After intense grilling by the combined parliamentary Opposition, the Gy$6 billion subvention for the Guyana Sugar Corporation (GuySuCo) was approved by both sides on Wednesday evening as the National Assembly commenced consideration of the Gy$220 billion 2014 Budget Estimates.

In addition, the House approved the entire Agriculture Ministry’s budget, but not before scrutinising the National Drainage and Irrigation Authority (NDIA). Allocations to other agencies under the Ministry were also approved. These include the Guyana School of Agriculture, Guyana Livestock Development Authority, Guyana Rice Development Board, Guyana Marketing Corporation, and Hope Coconut Estate.

Focusing on the troubled GuySuCo, A Partnership for National Unity (APNU) Vice Chairman, Dr Rupert Roopnaraine, opened the floor, questioning Agriculture Minister, Dr  Leslie Ramsammy about the reconstruction of the GuySuCo Board of Directors and the criteria used to appoint the new members, as he believes there needs to be “serious reforms” within the industry at all levels of management.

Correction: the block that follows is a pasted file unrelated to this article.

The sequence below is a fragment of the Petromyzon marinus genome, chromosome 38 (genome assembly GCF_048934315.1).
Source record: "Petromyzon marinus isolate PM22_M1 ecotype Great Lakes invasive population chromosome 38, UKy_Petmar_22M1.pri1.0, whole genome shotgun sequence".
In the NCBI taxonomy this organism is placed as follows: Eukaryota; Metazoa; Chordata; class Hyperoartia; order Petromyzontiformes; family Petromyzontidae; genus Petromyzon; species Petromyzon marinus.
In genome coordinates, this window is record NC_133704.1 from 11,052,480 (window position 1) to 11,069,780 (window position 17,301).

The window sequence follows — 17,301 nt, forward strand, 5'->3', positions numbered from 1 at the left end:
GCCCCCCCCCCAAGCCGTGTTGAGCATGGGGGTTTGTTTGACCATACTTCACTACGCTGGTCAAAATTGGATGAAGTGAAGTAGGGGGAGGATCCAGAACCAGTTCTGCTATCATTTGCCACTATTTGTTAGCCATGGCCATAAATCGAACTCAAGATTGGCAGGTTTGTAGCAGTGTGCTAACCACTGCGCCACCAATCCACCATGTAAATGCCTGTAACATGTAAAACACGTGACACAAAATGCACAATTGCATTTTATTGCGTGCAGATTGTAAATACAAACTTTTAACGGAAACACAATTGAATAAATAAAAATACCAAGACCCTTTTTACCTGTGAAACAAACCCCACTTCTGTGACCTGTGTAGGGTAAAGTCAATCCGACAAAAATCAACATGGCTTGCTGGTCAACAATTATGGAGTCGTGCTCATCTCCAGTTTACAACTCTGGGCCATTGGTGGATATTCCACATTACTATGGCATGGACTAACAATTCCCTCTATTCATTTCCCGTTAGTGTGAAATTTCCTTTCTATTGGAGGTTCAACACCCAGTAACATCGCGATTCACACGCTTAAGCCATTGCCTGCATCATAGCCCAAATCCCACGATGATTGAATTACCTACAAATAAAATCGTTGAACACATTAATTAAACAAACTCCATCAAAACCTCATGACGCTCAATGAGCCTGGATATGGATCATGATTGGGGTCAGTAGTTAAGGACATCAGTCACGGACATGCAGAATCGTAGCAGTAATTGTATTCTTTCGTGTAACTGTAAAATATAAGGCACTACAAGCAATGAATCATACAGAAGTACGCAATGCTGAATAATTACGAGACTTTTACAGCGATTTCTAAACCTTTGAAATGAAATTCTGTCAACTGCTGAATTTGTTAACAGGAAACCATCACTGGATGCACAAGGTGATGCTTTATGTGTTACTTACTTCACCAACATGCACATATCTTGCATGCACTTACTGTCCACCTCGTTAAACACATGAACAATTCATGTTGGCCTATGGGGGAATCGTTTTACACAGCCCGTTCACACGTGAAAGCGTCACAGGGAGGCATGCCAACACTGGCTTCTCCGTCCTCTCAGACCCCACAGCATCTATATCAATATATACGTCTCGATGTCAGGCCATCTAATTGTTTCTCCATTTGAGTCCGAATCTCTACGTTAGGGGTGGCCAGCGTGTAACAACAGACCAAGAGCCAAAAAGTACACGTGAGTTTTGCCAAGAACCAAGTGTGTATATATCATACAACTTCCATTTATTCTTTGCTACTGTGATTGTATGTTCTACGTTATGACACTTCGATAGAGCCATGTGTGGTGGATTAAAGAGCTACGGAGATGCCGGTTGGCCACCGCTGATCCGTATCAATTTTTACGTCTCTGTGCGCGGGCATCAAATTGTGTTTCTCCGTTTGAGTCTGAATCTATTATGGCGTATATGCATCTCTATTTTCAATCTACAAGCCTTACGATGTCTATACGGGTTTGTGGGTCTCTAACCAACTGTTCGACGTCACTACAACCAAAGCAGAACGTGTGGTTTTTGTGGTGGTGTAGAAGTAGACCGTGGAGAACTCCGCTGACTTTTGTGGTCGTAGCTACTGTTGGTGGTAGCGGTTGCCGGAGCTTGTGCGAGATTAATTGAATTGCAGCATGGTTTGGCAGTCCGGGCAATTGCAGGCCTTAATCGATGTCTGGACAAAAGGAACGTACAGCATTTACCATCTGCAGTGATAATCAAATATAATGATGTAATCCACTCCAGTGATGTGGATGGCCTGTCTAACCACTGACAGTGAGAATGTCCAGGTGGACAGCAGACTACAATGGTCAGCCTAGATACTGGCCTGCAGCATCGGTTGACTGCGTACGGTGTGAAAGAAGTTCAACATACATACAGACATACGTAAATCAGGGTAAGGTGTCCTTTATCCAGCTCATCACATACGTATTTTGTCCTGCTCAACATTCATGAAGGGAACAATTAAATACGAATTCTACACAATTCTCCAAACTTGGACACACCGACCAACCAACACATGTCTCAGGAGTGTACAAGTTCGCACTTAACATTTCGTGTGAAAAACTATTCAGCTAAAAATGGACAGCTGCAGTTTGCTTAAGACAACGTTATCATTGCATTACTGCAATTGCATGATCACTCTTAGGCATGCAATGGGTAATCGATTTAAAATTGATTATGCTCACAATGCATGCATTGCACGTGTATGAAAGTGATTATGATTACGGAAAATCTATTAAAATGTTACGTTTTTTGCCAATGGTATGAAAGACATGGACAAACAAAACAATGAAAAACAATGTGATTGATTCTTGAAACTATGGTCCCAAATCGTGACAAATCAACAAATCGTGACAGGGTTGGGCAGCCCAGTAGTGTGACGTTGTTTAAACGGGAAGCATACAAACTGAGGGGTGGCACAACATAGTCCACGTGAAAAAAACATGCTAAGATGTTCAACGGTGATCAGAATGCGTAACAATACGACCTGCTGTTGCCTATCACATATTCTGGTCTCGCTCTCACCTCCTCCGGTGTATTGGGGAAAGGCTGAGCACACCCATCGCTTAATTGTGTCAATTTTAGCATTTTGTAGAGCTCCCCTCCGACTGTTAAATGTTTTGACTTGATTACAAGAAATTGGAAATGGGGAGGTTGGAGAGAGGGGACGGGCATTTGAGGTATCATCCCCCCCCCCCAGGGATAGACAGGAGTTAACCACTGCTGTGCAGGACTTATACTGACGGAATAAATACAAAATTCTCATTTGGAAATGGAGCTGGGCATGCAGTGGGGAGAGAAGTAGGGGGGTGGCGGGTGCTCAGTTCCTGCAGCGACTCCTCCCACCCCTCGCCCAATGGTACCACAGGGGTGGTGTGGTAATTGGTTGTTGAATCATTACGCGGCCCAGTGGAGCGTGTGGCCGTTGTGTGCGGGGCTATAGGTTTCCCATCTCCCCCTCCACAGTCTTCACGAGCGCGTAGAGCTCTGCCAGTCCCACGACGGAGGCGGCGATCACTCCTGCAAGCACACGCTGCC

“We would like, really, some cast iron assurances about the industry… we want to be reassured, in relation to this Gy$6 billion subsidy, that we are presented here in the National Assembly with a credible programme for resuscitation and revitalisation of the industry,” he stated.

New board

In response, Minister Ramsammy pointed out that the new board is currently being appointed with the aim of having it functional by July 1. He noted that there have been several recommendations for members, and President Donald Ramotar is currently engaged in talks with those persons recommended. The Minister assured the Opposition that Government was looking for persons who have the necessary knowledge and experience to resuscitate the drowning sugar industry.

On the topic of mechanisation, Ramsammy highlighted that this process will not be displacing any jobs, adding instead that the labour pool will complement the process allowing the industry to meet its 2014 target.

Alliance For Change (AFC) members also grilled the Agriculture Minister. Party Leader Khemraj Ramjattan, along with Dr Veerasammy Ramayya and Moses Nagamootoo, questioned the gravity of the failure of the Skeldon Estate and Factory. Nagamootoo explained that every time the Government goes to the National Assembly for money, it is being granted; however, that does not stop them from saying that the Opposition is killing the industry.